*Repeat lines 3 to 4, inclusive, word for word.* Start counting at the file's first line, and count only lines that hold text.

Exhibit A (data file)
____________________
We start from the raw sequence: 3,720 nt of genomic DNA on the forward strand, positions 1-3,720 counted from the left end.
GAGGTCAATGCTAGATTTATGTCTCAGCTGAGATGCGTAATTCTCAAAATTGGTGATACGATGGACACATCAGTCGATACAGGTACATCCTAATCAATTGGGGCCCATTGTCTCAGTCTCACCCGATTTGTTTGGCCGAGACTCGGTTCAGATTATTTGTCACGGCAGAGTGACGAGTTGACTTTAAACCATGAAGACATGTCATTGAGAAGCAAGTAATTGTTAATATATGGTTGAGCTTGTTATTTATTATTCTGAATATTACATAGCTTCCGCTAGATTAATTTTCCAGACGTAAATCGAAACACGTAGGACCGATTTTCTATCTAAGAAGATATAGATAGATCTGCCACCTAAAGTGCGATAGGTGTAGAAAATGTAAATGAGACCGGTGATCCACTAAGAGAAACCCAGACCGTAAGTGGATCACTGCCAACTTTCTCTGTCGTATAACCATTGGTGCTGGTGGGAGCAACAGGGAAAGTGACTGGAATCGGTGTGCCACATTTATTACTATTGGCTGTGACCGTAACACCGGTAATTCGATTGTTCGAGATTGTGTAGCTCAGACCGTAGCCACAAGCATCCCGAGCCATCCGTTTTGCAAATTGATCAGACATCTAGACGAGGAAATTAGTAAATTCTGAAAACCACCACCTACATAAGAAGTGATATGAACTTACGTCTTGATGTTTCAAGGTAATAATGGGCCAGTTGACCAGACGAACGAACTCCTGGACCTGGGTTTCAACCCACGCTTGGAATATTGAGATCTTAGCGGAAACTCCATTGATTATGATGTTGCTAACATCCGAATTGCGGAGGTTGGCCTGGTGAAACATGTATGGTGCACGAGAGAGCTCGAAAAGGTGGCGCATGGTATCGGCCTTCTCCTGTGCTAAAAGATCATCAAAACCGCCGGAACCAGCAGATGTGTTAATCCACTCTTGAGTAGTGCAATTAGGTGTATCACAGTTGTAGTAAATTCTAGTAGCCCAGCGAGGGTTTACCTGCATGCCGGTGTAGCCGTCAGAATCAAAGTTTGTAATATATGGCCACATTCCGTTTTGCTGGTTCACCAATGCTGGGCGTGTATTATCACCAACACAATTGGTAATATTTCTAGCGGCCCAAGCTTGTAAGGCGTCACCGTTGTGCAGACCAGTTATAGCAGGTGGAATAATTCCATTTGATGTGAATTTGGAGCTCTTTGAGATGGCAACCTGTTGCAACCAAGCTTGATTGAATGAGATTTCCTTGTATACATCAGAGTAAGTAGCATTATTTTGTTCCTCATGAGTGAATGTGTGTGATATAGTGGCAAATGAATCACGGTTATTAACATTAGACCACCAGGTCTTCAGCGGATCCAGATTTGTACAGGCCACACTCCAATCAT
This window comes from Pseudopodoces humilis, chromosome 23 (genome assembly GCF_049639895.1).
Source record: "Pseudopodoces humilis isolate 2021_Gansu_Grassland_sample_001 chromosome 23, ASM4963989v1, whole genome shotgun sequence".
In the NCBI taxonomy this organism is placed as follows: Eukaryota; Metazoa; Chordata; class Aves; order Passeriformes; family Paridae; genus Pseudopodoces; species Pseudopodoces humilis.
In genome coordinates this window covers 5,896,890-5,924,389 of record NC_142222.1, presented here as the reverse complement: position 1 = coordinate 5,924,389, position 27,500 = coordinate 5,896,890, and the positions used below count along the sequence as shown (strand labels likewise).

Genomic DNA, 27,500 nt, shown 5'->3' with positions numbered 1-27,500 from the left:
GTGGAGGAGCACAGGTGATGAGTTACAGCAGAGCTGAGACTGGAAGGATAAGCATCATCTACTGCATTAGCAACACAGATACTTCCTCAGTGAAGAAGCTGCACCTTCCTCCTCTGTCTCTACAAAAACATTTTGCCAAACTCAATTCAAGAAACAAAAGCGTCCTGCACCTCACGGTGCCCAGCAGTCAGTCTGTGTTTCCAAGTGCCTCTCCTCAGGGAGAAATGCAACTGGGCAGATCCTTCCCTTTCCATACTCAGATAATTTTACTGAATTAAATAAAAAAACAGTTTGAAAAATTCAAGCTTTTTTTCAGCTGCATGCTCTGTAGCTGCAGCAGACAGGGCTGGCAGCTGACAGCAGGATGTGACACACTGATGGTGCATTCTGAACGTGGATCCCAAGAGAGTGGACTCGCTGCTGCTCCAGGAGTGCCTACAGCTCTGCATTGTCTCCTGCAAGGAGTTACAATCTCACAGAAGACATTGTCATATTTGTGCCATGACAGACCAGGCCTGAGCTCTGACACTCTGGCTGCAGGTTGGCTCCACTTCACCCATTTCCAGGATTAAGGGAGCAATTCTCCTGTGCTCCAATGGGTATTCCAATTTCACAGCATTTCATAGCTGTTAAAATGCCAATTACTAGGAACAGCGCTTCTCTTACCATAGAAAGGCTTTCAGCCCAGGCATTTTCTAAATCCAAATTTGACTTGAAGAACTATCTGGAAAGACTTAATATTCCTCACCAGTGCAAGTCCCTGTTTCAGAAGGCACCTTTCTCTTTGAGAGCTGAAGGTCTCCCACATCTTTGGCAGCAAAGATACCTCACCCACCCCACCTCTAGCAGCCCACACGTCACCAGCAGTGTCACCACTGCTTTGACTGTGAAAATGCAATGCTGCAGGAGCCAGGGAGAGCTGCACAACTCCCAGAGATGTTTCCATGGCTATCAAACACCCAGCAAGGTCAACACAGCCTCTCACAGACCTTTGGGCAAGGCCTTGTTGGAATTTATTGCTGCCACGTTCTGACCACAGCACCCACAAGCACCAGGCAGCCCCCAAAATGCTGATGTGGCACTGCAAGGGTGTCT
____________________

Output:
This window comes from Pseudopodoces humilis, chromosome 23 (genome assembly GCF_049639895.1).
Source record: "Pseudopodoces humilis isolate 2021_Gansu_Grassland_sample_001 chromosome 23, ASM4963989v1, whole genome shotgun sequence".